Friday, August 19, 2011

word of the week

Our Word of the Week

that I added to the fish bowl on my desk


1. a change or a set of changes that corrects or improves something  2. a new version of something

Tuesday, August 16, 2011

book poem

extremely loud and incredibly close
summer people
learning to sail
the hungry ocean

Monday, August 15, 2011

grace kelly and audrey hepburn

I just discovered a really neat blog called "Awesome People Hanging Out Together".   The title pretty much speaks for itself.  Click here to explore.

Above photo is Grace Kelly and Audrey Hepburn at the 28th Annual Academy Awards on March 26, 1956.

Friday, August 12, 2011

word of the week

Our Word of the Week

that I added to the fish bowl on my desk


1. dealing with the problems that exist in a specific situation in a reasonable and logical way instead of depending on ideas and theories.

Which of the following characters do you consider most pragmatic? (A) Scarecrow from The Wizard of Oz (B) Hermione from "Harry Potter" (C) Charlotte from "Charlotte's Web" (D) Hansel and Gretel from the fairytale "Hansel and Gretel"

Saturday, August 6, 2011


When I write, I always use a blue ball point pen.  Call me superstitious, but I like the way the words look on the paper.  I record all of my work in lined composition notebooks (see below).  Once I get my thoughts down, I let them sit for a while and then I'll retype what I have into my computer.  

Are you a writer, artist, actor, musician, designer? What tools do you need to create?

Friday, August 5, 2011

word of the week

Our Word of the Week

that I added to the fish bowl on my desk


1.a mixture of different things  2. jumble

Thursday, August 4, 2011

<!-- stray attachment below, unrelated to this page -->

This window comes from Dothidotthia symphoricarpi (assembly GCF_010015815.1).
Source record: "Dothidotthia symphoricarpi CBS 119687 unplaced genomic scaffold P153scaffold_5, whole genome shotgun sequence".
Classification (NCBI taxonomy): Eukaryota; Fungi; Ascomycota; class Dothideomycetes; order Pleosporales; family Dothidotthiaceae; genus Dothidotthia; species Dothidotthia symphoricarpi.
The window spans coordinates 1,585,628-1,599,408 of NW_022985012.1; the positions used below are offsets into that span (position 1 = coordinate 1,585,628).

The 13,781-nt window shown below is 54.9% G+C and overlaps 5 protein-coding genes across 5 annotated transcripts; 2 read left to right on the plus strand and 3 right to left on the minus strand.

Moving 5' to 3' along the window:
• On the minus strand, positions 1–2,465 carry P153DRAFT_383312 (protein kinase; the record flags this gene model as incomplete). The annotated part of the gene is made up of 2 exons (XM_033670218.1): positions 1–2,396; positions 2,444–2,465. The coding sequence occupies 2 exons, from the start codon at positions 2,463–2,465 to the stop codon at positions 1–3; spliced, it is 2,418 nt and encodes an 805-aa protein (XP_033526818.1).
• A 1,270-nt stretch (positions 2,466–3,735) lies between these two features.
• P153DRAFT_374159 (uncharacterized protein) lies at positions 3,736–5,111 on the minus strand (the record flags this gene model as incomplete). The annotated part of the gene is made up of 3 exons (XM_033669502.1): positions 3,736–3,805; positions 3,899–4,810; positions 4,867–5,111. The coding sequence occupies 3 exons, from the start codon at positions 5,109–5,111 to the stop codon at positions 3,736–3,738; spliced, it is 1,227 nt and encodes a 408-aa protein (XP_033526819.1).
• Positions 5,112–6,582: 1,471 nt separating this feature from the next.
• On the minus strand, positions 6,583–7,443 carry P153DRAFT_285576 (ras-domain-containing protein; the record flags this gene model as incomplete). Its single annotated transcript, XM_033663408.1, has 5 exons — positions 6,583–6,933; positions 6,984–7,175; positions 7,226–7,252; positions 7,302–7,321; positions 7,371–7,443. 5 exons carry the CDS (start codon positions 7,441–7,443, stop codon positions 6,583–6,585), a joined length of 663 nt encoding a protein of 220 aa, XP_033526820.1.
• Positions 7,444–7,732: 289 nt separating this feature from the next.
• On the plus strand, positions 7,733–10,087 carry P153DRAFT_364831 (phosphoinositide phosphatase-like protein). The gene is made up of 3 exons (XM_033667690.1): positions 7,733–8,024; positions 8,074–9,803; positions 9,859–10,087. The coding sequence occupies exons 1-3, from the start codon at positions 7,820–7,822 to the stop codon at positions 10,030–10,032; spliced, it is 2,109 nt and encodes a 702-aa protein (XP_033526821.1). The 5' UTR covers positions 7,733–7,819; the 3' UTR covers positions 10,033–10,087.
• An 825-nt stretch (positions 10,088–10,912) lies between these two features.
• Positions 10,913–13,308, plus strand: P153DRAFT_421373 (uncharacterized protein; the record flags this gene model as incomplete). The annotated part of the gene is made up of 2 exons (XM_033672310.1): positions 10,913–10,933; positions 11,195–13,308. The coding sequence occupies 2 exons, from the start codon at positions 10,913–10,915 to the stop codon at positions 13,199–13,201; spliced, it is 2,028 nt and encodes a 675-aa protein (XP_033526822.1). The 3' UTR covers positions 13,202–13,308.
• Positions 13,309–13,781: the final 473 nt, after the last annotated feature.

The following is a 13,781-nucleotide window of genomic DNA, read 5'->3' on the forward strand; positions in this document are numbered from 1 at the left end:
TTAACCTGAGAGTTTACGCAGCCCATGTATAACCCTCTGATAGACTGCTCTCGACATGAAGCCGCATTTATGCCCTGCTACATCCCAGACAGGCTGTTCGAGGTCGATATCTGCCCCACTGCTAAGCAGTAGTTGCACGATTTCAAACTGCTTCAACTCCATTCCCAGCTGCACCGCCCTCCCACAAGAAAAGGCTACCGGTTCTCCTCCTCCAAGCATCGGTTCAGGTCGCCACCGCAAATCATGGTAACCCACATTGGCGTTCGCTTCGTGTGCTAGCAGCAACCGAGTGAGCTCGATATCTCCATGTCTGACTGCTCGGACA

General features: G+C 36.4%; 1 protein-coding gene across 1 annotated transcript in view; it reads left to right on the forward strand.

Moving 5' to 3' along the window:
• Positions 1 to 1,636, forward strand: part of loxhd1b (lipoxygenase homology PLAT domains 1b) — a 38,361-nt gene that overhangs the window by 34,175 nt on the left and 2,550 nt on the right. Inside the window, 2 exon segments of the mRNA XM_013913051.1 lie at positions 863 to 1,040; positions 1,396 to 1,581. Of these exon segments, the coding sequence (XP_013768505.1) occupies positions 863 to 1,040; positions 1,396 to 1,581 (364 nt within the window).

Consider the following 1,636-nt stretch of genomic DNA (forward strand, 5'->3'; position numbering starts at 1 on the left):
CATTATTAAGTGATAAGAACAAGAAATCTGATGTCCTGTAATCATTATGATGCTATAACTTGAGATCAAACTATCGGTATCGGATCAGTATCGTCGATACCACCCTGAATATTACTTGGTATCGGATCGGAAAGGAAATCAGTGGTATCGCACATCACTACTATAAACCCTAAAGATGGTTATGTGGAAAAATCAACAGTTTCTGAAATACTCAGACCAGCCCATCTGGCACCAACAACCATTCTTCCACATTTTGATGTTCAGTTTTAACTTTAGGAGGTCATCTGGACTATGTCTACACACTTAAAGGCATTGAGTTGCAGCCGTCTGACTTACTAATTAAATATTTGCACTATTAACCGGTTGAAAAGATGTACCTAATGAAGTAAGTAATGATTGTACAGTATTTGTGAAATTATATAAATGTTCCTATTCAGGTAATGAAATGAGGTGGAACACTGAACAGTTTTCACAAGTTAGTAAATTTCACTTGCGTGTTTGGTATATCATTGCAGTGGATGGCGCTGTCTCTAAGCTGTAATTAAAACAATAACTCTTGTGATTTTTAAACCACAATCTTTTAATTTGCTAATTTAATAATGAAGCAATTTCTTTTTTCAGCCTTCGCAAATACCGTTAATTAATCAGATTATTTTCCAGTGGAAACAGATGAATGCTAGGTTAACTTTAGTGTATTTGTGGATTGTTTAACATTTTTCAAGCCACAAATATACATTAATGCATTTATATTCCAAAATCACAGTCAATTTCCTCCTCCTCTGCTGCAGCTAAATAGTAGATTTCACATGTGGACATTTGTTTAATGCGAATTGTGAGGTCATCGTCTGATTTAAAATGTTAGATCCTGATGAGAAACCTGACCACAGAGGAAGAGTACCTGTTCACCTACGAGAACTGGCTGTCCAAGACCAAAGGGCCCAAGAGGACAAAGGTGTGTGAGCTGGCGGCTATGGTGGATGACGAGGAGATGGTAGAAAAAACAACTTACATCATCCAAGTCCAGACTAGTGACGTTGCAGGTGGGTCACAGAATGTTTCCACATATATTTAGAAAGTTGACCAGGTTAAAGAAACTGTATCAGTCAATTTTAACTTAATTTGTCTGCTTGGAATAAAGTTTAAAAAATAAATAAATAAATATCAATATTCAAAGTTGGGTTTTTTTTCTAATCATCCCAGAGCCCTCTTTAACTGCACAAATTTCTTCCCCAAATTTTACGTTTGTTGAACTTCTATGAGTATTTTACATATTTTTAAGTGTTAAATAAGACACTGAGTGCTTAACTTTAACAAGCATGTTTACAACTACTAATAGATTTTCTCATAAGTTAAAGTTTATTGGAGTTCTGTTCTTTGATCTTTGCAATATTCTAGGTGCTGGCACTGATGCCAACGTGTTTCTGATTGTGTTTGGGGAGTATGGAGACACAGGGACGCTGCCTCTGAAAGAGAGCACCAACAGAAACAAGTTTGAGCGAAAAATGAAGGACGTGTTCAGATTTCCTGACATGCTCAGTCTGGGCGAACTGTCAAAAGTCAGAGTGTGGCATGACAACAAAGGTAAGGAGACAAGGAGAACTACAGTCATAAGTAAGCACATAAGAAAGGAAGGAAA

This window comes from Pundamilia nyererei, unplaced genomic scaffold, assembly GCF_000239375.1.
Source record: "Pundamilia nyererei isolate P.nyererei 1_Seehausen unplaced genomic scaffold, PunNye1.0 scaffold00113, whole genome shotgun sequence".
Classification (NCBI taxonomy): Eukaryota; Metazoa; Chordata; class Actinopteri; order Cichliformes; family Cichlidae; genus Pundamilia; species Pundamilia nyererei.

society of children's book writers and illustrators

SCBWI has a wonderful conference in Los Angeles this weekend. If you are someone who is interested in writing/illustrating/reading/thinking about children's books, this is a wonderful way to connect with likeminded people. The conference runs from August 5th-8th.  To learn more, go here.

Wednesday, August 3, 2011

my new favorite notecards

Aren't these the sweetest little notecards? Audrey Hepburn rides her bike with Mr. Famous!  The cards are made by artist Julia Denos (illustrator of the delightful book, Just Being Audrey.) Here's a link to her blog. And if you're like me and you want to purchase her wonderful notecards, go here.  

Monday, August 1, 2011

harriet the spy

Harriet the Spy
by Louise Fitzhugh

Synopsis from Goodreads:  Harriet M. Welsch is determined to grow up and be a famous author. In the meantime, she practices by following a regular spy route each day and writing down everything she sees in her secret notebook--including her most private and honest thoughts about her friends and classmates. Then one morning, Harriet leaves her spy notebook lying around and her classmates find it. They're not at all happy about the nasty things Harriet has said about them. Now the other sixth-graders are stealing her tomato sandwiches, forming a spy-catcher club, and writing notes of their own--all about Harriet!

What I think:  Harriet is my favorite kind of character: clever, funny, and incredibly self-aware.  This is a winning story about a girl who is born to be a writer.

(Image via Goodreads.)